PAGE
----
“I suppose Delaine will be here directly?” Philip went on.
“I suppose so.”
Philip let himself down into the seat beside her.
“Look here, Elizabeth,” lowering his voice; “I don’t think Delaine is any more excited about Canada than I am. He told me last night he thought the country about Winnipeg perfectly hideous.”
“Oh!” cried Elizabeth, as though someone had flipped her.
“You’ll have to pay him for this journey, Elizabeth. Why did you ask him to come?”
“I didn’t ask him, Philip. He asked himself.”
“Ah! but you let him come,” said the youth shrewdly. “I think, Elizabeth, you’re not behaving quite nicely.”
“How am I not behaving nicely?”
“Well, you don’t pay any attention to him. Do you know what he was doing while you were looking at the cows yesterday?”
Elizabeth reluctantly confessed that she had no idea.
“Well, he was sitting by a lake—a kind of swamp—at the back of the house, reading a book.” Philip went off into a fit of laughter.
“Poor Mr. Delaine!” cried Elizabeth, though she too laughed. “It was probably Greek,” she added pensively.
“Well, that’s funnier still. You know, Elizabeth, he could read Greek at home. It’s because you were neglecting him.”
“Don’t rub it in, Philip,” said Elizabeth, flushing. Then she moved up to him and laid a coaxing hand on his arm. “Do you know that I have been awake half the night?”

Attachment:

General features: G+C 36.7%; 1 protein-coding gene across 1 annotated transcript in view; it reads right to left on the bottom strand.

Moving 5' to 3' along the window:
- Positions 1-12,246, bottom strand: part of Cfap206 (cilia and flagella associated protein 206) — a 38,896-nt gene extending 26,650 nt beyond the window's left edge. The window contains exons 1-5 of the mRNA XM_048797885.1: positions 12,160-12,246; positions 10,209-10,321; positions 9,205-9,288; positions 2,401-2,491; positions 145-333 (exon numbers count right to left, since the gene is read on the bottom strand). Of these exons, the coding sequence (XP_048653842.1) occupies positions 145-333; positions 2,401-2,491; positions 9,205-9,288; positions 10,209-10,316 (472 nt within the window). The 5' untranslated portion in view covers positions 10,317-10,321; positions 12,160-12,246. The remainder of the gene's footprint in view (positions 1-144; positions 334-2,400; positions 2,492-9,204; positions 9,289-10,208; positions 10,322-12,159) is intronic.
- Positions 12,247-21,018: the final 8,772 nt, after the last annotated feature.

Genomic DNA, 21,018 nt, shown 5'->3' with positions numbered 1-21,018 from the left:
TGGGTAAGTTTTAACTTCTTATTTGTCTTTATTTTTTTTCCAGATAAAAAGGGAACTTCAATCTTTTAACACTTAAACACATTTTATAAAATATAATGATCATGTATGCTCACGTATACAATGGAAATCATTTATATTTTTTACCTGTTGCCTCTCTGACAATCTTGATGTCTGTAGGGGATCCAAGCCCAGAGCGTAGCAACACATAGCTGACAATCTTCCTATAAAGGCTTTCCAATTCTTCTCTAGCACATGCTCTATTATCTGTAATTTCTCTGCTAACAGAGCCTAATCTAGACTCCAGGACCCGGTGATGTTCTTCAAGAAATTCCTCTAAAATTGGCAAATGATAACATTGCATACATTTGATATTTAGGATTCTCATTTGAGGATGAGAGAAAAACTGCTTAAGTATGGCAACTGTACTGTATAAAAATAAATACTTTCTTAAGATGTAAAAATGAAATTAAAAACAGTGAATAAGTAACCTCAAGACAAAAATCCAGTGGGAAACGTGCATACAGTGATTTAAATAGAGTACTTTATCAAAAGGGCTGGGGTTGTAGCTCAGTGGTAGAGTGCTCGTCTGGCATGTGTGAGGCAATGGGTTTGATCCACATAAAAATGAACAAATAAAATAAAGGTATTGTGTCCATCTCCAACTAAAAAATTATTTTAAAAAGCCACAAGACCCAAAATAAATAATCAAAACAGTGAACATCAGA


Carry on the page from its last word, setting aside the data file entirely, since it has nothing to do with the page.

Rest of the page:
“All along of Delaine? Shall I tell him?”
“Philip, I just want you to be a dear, and hold your tongue,” said Lady Merton entreatingly. “When there’s anything to tell, I’ll tell you. And if I have—”
“Behaved like a fool, you’ll have to stand by me.” An expression of pain passed over her face.
“Oh, I’ll stand by you. I don’t know that I want Mr. Arthur for an extra bear-leader, if that’s what you mean. You and mother are quite enough. Hullo! Here he is.”
A little later Delaine and Elizabeth were sitting side by side on the garden chairs, four of which could just be fitted into the little railed platform at the rear of the car. Elizabeth was making herself agreeable, and doing it, for a time, with energy. Nothing also could have been more energetic than Delaine’s attempts to meet her. He had been studying Baedeker, and he made intelligent travellers’ remarks on the subject of Southern Saskatchewan. He discussed the American “trek” into the province from the adjoining States. He understood the new public buildings of Regina were to be really fine, only to be surpassed by those at Edmonton. He admired the effects of light and shadow on the wide expanse; and noticed the peculiarities of the alkaline lakes.
Meanwhile, as he became more expansive, Elizabeth contracted. One would have thought soon that Canada had ceased to interest her at all. She led him slyly on to other topics, and presently the real Arthur Delaine emerged. Had she heard of the most recent Etruscan excavations at Grosseto? Wonderful! A whole host of new clues! Boni—Lanciani—the whole learned world in commotion. A fragment of what might very possibly turn out to be a bi-lingual inscription was the last find. Were we at last on the brink of solving the old, the eternal enigma?